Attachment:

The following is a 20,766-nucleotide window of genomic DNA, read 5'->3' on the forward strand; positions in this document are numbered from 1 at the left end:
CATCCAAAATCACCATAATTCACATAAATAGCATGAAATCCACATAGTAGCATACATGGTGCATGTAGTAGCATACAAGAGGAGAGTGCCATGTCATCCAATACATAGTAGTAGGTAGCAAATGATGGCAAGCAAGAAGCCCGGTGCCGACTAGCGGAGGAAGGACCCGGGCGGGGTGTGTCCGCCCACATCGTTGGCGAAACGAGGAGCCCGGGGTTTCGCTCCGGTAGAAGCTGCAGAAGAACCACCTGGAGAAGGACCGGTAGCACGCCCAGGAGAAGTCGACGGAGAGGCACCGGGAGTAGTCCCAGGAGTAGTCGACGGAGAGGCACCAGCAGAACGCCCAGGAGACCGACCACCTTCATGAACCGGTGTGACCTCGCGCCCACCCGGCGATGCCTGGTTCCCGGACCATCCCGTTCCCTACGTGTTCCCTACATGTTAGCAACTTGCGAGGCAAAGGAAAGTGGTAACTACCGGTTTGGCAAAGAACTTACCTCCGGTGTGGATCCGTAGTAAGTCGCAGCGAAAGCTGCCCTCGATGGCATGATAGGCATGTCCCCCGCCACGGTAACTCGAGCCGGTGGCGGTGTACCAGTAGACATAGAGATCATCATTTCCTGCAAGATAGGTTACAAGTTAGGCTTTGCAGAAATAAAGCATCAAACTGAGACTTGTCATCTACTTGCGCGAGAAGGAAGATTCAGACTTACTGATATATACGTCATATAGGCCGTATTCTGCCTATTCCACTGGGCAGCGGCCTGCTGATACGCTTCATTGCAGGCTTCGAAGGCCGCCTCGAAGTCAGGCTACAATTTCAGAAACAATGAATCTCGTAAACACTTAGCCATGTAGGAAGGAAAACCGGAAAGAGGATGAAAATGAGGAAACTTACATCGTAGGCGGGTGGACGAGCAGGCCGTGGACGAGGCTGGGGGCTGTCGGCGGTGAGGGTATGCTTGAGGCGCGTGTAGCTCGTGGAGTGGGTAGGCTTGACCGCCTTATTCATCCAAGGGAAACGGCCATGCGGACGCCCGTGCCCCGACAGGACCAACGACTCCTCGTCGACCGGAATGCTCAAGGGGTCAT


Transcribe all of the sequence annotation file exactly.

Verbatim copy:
The following is a 20,766-nucleotide window of genomic DNA, read 5'->3' on the forward strand; positions in this document are numbered from 1 at the left end:
CATCCAAAATCACCATAATTCACATAAATAGCATGAAATCCACATAGTAGCATACATGGTGCATGTAGTAGCATACAAGAGGAGAGTGCCATGTCATCCAATACATAGTAGTAGGTAGCAAATGATGGCAAGCAAGAAGCCCGGTGCCGACTAGCGGAGGAAGGACCCGGGCGGGGTGTGTCCGCCCACATCGTTGGCGAAACGAGGAGCCCGGGGTTTCGCTCCGGTAGAAGCTGCAGAAGAACCACCTGGAGAAGGACCGGTAGCACGCCCAGGAGAAGTCGACGGAGAGGCACCGGGAGTAGTCCCAGGAGTAGTCGACGGAGAGGCACCAGCAGAACGCCCAGGAGACCGACCACCTTCATGAACCGGTGTGACCTCGCGCCCACCCGGCGATGCCTGGTTCCCGGACCATCCCGTTCCCTACGTGTTCCCTACATGTTAGCAACTTGCGAGGCAAAGGAAAGTGGTAACTACCGGTTTGGCAAAGAACTTACCTCCGGTGTGGATCCGTAGTAAGTCGCAGCGAAAGCTGCCCTCGATGGCATGATAGGCATGTCCCCCGCCACGGTAACTCGAGCCGGTGGCGGTGTACCAGTAGACATAGAGATCATCATTTCCTGCAAGATAGGTTACAAGTTAGGCTTTGCAGAAATAAAGCATCAAACTGAGACTTGTCATCTACTTGCGCGAGAAGGAAGATTCAGACTTACTGATATATACGTCATATAGGCCGTATTCTGCCTATTCCACTGGGCAGCGGCCTGCTGATACGCTTCATTGCAGGCTTCGAAGGCCGCCTCGAAGTCAGGCTACAATTTCAGAAACAATGAATCTCGTAAACACTTAGCCATGTAGGAAGGAAAACCGGAAAGAGGATGAAAATGAGGAAACTTACATCGTAGGCGGGTGGACGAGCAGGCCGTGGACGAGGCTGGGGGCTGTCGGCGGTGAGGGTATGCTTGAGGCGCGTGTAGCTCGTGGAGTGGGTAGGCTTGACCGCCTTATTCATCCAAGGGAAACGGCCATGCGGACGCCCGTGCCCCGACAGGACCAACGACTCCTCGTCGACCGGAATGCTCAAGGGGTCAT